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photo: Daniel A. Anderson

Poem of the Week

Spending Mall

Something there is that doesn’t love a mall,
That opens potholes in the parking lot,
Leaves smelly puddles by the carousel
And piles of sweaty clothes in dressing rooms;
That makes pipes clog and toilets overflow,
Parental temples throb and salesclerks snap,
And adolescents swagger five abreast.
My daughter rolls her eyes when I propose
She mow the neighbors’ lawn or babysit
And earn a little pocket change, instead
Of “hanging” at the mall with friends all day.
She only says, “Dad, I need twenty dollars.”
Another double sawbuck?  When she got
Her birthday check from Grandma just last week,
And her allowance only yesterday?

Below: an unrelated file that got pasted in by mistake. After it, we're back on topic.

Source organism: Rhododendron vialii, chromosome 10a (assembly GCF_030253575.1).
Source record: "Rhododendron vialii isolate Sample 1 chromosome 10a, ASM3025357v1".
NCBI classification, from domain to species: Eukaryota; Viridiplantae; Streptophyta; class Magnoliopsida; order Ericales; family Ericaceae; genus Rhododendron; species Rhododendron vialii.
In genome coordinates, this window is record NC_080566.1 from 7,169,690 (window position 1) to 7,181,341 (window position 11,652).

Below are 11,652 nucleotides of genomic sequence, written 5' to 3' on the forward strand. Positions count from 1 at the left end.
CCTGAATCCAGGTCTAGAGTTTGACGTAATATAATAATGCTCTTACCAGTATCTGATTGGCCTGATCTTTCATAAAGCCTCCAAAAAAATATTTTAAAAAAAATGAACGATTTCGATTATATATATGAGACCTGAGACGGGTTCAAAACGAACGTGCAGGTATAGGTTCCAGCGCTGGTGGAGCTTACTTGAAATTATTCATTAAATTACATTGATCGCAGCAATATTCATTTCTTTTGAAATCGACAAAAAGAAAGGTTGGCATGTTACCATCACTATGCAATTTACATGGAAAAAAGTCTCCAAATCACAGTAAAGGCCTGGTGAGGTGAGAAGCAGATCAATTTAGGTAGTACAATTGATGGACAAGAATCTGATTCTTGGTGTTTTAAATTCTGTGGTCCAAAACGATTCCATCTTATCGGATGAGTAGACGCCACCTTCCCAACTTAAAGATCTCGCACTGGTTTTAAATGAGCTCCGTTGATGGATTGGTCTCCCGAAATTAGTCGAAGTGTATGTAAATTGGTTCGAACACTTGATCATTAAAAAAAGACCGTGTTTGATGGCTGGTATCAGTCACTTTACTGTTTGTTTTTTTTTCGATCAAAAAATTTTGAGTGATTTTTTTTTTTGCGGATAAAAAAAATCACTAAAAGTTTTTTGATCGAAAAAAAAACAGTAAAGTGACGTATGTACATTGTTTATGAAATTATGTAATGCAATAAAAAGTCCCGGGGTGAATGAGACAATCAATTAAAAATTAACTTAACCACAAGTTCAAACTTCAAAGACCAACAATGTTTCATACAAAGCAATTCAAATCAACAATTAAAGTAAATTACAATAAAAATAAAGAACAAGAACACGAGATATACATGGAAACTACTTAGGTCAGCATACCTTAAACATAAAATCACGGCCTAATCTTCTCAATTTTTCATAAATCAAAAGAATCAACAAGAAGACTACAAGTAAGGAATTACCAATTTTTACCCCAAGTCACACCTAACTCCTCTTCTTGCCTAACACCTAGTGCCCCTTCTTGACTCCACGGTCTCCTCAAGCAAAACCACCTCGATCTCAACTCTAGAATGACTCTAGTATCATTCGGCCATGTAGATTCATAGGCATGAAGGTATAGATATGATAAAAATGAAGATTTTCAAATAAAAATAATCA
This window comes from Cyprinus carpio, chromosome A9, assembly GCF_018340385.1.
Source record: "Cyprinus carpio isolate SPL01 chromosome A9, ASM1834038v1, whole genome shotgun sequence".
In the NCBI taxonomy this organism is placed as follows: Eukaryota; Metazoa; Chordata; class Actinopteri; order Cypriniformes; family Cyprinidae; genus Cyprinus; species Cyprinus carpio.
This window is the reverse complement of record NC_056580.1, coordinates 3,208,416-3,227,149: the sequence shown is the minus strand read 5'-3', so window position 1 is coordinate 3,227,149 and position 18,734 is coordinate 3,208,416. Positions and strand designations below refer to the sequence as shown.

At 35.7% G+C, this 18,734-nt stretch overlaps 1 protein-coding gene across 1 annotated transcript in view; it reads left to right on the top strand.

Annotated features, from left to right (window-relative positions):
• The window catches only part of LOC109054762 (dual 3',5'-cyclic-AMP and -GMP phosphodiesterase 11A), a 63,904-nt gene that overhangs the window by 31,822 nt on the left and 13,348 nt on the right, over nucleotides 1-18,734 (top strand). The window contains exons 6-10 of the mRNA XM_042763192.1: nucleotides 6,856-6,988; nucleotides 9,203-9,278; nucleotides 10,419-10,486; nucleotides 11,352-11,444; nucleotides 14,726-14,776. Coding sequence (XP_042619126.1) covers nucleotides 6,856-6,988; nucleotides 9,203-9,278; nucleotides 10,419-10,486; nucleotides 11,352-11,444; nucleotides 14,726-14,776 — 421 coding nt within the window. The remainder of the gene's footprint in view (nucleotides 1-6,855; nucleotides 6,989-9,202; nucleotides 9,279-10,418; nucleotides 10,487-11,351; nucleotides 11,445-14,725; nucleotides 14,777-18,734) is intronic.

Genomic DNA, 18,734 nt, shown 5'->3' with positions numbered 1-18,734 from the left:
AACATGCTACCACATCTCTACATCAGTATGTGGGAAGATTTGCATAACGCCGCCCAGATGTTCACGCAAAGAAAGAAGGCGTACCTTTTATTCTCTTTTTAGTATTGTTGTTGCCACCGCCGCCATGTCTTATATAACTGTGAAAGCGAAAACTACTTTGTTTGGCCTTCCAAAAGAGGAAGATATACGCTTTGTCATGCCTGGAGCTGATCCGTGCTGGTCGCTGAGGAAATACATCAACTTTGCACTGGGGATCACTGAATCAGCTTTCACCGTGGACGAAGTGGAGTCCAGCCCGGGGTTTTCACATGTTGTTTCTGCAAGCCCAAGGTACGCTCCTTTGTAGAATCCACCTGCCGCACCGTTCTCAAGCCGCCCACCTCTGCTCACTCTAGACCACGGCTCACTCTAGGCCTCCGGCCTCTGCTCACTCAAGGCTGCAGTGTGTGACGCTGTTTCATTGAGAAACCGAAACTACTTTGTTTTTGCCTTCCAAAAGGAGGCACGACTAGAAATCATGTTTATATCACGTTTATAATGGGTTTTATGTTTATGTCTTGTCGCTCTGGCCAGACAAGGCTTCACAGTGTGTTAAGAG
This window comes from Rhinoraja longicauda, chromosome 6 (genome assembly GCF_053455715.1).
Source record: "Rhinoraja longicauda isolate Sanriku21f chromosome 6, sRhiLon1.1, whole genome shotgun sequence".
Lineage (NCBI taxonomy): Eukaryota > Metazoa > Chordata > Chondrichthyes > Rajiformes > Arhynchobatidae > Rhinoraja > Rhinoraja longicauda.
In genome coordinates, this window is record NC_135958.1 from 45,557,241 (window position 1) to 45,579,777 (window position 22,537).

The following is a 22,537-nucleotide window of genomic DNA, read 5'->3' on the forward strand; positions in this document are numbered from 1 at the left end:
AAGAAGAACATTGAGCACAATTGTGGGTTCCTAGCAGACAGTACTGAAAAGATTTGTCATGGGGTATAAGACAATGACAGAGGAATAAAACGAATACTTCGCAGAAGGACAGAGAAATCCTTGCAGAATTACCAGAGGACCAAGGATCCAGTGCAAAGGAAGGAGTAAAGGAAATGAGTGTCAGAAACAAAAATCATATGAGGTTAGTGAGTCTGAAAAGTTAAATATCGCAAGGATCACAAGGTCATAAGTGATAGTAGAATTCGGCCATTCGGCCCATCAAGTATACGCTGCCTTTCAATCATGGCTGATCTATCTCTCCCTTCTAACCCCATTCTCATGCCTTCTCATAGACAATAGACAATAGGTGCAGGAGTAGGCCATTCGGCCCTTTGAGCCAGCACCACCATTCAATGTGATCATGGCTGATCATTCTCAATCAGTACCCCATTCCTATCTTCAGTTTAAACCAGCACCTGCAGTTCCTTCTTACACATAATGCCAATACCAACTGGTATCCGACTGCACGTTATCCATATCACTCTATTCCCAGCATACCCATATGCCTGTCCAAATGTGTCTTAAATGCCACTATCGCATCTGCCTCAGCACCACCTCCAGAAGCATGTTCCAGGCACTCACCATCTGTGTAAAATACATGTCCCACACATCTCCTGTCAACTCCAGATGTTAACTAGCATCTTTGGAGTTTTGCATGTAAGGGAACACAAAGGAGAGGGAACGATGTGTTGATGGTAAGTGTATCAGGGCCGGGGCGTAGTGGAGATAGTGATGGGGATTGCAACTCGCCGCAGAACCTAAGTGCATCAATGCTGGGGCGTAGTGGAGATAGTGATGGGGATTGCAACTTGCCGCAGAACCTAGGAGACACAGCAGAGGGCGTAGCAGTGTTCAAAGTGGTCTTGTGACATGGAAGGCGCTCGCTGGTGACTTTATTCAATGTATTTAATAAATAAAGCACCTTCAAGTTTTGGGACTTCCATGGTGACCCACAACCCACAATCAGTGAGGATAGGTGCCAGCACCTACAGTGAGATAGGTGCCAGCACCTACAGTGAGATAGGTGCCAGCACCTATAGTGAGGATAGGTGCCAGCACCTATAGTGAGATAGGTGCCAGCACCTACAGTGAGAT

Why does she need to buy a nineteenth pair
Of jeans that look as if a shredder ate them,
A hundredth hair band, or another shirt
Printed with skulls and peace signs? Or to please
The gangly, pimpled boys in baggy pants
That circle like a pack of yelping dogs?
And yet it is no drooling boy that makes
Slow elevators jammed with claustrophobes
Shudder and stall, or escalators seize
With gleaming claws a hem or high-heeled shoe,
Dragging the hapless wearer to her knees.
I think it is the selfsame force that sets
Fluorescent lights abuzz like angry bees
And turns the waxed floors treacherous, I tell her.
The work of zombies is another thing:
I have come after them and found remains
From Sears to Macy’s of the juicy brains
They slurped with soda straws and ice cream spoons,
For they would have fresh victims every morning
To feed their gnawing greed. It isn’t elves,
Either, dislodging sweaters from the shelves,
And making toddlers whine and babies bawl
Until the food court echoes with their hollers.
Something there is that doesn’t love a mall,
That wants it down!  I see her standing there,
Earphoned, oblivious, tossing back her hair
That’s streaked bright blue, texting with bright blue nails.
She can’t hear anything her father’s saying,
But says again, “Dad, I need twenty dollars.”

— Catherine Tufariello